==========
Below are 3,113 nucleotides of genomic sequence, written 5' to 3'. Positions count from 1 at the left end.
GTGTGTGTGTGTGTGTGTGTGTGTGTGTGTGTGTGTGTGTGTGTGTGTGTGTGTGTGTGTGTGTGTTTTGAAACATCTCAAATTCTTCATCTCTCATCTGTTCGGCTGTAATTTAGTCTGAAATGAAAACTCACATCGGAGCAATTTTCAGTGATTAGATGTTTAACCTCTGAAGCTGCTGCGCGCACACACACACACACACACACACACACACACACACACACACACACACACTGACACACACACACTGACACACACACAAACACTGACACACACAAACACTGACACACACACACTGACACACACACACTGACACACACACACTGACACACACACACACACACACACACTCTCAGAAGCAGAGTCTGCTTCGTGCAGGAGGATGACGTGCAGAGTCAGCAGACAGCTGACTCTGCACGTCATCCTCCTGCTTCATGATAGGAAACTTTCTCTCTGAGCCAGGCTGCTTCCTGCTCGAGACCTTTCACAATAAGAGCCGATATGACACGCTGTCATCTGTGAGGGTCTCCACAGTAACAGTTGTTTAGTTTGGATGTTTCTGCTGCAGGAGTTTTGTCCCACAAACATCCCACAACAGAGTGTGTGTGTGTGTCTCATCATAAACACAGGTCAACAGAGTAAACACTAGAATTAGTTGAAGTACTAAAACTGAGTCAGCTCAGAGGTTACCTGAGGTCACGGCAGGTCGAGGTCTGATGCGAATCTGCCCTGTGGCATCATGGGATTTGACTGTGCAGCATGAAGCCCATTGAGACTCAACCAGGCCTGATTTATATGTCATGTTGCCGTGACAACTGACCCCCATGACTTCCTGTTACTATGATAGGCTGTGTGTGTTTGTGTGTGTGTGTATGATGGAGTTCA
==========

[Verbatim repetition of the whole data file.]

Below are 3,113 nucleotides of genomic sequence, written 5' to 3'. Positions count from 1 at the left end.
GTGTGTGTGTGTGTGTGTGTGTGTGTGTGTGTGTGTGTGTGTGTGTGTGTGTGTGTGTGTGTGTGTTTTGAAACATCTCAAATTCTTCATCTCTCATCTGTTCGGCTGTAATTTAGTCTGAAATGAAAACTCACATCGGAGCAATTTTCAGTGATTAGATGTTTAACCTCTGAAGCTGCTGCGCGCACACACACACACACACACACACACACACACACACACACACACACACACTGACACACACACACTGACACACACACAAACACTGACACACACAAACACTGACACACACACACTGACACACACACACTGACACACACACACTGACACACACACACACACACACACACTCTCAGAAGCAGAGTCTGCTTCGTGCAGGAGGATGACGTGCAGAGTCAGCAGACAGCTGACTCTGCACGTCATCCTCCTGCTTCATGATAGGAAACTTTCTCTCTGAGCCAGGCTGCTTCCTGCTCGAGACCTTTCACAATAAGAGCCGATATGACACGCTGTCATCTGTGAGGGTCTCCACAGTAACAGTTGTTTAGTTTGGATGTTTCTGCTGCAGGAGTTTTGTCCCACAAACATCCCACAACAGAGTGTGTGTGTGTGTCTCATCATAAACACAGGTCAACAGAGTAAACACTAGAATTAGTTGAAGTACTAAAACTGAGTCAGCTCAGAGGTTACCTGAGGTCACGGCAGGTCGAGGTCTGATGCGAATCTGCCCTGTGGCATCATGGGATTTGACTGTGCAGCATGAAGCCCATTGAGACTCAACCAGGCCTGATTTATATGTCATGTTGCCGTGACAACTGACCCCCATGACTTCCTGTTACTATGATAGGCTGTGTGTGTTTGTGTGTGTGTGTATGATGGAGTTCA